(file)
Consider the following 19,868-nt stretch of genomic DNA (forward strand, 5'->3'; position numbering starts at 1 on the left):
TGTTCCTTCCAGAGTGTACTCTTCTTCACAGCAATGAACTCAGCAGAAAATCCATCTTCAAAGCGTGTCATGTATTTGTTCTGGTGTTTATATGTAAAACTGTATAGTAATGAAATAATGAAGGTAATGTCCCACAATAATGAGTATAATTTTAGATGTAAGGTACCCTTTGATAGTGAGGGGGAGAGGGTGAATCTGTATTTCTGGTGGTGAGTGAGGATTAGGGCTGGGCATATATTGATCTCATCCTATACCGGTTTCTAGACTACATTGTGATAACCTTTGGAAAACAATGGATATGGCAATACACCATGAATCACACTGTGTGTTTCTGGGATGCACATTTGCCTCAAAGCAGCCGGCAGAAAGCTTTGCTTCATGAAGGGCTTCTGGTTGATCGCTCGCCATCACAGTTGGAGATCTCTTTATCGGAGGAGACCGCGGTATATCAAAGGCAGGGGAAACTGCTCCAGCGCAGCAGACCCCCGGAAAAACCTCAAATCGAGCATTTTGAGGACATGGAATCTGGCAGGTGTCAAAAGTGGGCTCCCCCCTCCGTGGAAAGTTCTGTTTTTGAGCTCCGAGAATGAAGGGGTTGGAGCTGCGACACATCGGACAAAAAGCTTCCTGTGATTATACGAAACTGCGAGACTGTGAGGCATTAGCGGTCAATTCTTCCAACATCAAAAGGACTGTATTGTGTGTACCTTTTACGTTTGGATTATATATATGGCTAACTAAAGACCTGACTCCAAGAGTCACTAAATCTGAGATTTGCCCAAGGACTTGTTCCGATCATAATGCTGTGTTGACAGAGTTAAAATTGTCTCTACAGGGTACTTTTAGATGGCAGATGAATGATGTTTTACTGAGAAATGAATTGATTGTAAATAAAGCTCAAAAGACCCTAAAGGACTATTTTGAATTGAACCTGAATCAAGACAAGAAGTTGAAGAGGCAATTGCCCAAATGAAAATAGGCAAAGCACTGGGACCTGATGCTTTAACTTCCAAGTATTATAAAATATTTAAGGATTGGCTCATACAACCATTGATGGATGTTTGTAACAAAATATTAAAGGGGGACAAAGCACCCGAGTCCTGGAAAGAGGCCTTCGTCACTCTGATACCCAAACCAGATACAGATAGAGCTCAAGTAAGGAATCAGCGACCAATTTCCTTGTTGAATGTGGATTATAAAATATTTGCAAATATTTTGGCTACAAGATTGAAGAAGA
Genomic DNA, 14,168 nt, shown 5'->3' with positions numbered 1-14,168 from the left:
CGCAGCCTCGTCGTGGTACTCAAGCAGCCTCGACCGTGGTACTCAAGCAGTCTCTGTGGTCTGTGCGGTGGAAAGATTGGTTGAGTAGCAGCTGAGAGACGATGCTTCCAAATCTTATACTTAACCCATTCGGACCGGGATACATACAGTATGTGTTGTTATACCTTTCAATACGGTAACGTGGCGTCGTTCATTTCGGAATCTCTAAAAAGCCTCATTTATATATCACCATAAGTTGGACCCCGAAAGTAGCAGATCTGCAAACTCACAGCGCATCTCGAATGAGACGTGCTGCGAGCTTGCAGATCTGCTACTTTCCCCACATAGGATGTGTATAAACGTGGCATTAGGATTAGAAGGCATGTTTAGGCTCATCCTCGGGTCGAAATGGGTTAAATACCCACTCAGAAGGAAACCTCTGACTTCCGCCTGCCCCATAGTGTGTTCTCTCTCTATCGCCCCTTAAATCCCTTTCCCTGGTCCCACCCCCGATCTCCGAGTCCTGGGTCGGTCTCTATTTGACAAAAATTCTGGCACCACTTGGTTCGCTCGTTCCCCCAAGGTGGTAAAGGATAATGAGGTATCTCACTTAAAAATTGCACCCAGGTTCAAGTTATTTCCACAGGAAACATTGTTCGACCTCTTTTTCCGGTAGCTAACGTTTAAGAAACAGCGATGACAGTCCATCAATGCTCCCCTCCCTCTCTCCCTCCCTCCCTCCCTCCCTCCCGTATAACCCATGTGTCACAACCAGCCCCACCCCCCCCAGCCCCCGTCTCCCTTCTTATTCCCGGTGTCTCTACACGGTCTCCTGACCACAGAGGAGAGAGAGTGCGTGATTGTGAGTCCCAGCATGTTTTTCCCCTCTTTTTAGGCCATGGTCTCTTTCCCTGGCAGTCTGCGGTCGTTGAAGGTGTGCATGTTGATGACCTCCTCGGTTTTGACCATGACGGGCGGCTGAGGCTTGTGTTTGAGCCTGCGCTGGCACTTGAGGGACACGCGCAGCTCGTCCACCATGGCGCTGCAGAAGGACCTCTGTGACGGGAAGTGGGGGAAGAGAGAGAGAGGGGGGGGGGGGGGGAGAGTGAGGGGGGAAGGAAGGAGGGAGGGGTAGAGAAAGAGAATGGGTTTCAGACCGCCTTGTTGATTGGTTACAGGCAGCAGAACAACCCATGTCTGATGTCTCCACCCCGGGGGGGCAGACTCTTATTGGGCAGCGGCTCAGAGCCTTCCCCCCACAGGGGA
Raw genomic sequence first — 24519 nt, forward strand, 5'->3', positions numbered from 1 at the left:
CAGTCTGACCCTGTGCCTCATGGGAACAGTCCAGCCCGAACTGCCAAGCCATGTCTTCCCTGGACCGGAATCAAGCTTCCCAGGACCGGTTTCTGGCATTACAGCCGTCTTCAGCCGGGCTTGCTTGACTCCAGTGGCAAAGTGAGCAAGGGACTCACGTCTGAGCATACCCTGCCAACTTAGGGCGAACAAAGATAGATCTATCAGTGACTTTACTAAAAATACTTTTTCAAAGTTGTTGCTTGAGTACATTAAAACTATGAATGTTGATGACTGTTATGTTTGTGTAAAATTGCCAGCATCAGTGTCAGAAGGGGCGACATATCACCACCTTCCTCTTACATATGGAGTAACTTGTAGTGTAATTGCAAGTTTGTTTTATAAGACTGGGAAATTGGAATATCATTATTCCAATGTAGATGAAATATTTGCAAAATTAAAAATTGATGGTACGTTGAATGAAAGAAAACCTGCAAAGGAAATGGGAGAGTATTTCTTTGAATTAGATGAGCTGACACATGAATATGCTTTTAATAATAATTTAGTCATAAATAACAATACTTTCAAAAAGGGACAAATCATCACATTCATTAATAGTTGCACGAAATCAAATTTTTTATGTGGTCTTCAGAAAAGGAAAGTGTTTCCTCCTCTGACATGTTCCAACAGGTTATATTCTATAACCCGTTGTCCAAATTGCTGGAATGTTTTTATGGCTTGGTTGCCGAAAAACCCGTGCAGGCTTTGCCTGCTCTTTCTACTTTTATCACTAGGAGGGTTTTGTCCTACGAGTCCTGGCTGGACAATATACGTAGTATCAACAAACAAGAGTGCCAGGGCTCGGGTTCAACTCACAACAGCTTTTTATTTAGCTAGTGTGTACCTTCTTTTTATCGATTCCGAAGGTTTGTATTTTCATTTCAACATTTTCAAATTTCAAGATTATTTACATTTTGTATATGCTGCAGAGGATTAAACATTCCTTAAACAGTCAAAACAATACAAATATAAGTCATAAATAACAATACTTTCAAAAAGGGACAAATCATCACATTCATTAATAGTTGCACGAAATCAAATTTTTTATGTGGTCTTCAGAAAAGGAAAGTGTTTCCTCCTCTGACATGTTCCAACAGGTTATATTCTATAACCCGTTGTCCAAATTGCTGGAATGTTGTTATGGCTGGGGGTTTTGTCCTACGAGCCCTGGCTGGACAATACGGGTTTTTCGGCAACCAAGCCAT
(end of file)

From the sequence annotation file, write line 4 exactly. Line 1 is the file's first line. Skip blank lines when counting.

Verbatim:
CGCAGCCTCGTCGTGGTACTCAAGCAGCCTCGACCGTGGTACTCAAGCAGTCTCTGTGGTCTGTGCGGTGGAAAGATTGGTTGAGTAGCAGCTGAGAGACGATGCTTCCAAATCTTATACTTAACCCATTCGGACCGGGATACATACAGTATGTGTTGTTATACCTTTCAATACGGTAACGTGGCGTCGTTCATTTCGGAATCTCTAAAAAGCCTCATTTATATATCACCATAAGTTGGACCCCGAAAGTAGCAGATCTGCAAACTCACAGCGCATCTCGAATGAGACGTGCTGCGAGCTTGCAGATCTGCTACTTTCCCCACATAGGATGTGTATAAACGTGGCATTAGGATTAGAAGGCATGTTTAGGCTCATCCTCGGGTCGAAATGGGTTAAATACCCACTCAGAAGGAAACCTCTGACTTCCGCCTGCCCCATAGTGTGTTCTCTCTCTATCGCCCCTTAAATCCCTTTCCCTGGTCCCACCCCCGATCTCCGAGTCCTGGGTCGGTCTCTATTTGACAAAAATTCTGGCACCACTTGGTTCGCTCGTTCCCCCAAGGTGGTAAAGGATAATGAGGTATCTCACTTAAAAATTGCACCCAGGTTCAAGTTATTTCCACAGGAAACATTGTTCGACCTCTTTTTCCGGTAGCTAACGTTTAAGAAACAGCGATGACAGTCCATCAATGCTCCCCTCCCTCTCTCCCTCCCTCCCTCCCTCCCTCCCGTATAACCCATGTGTCACAACCAGCCCCACCCCCCCCAGCCCCCGTCTCCCTTCTTATTCCCGGTGTCTCTACACGGTCTCCTGACCACAGAGGAGAGAGAGTGCGTGATTGTGAGTCCCAGCATGTTTTTCCCCTCTTTTTAGGCCATGGTCTCTTTCCCTGGCAGTCTGCGGTCGTTGAAGGTGTGCATGTTGATGACCTCCTCGGTTTTGACCATGACGGGCGGCTGAGGCTTGTGTTTGAGCCTGCGCTGGCACTTGAGGGACACGCGCAGCTCGTCCACCATGGCGCTGCAGAAGGACCTCTGTGACGGGAAGTGGGGGAAGAGAGAGAGAGGGGGGGGGGGGGGGAGAGTGAGGGGGGAAGGAAGGAGGGAGGGGTAGAGAAAGAGAATGGGTTTCAGACCGCCTTGTTGATTGGTTACAGGCAGCAGAACAACCCATGTCTGATGTCTCCACCCCGGGGGGGCAGACTCTTATTGGGCAGCGGCTCAGAGCCTTCCCCCCACAGGGGA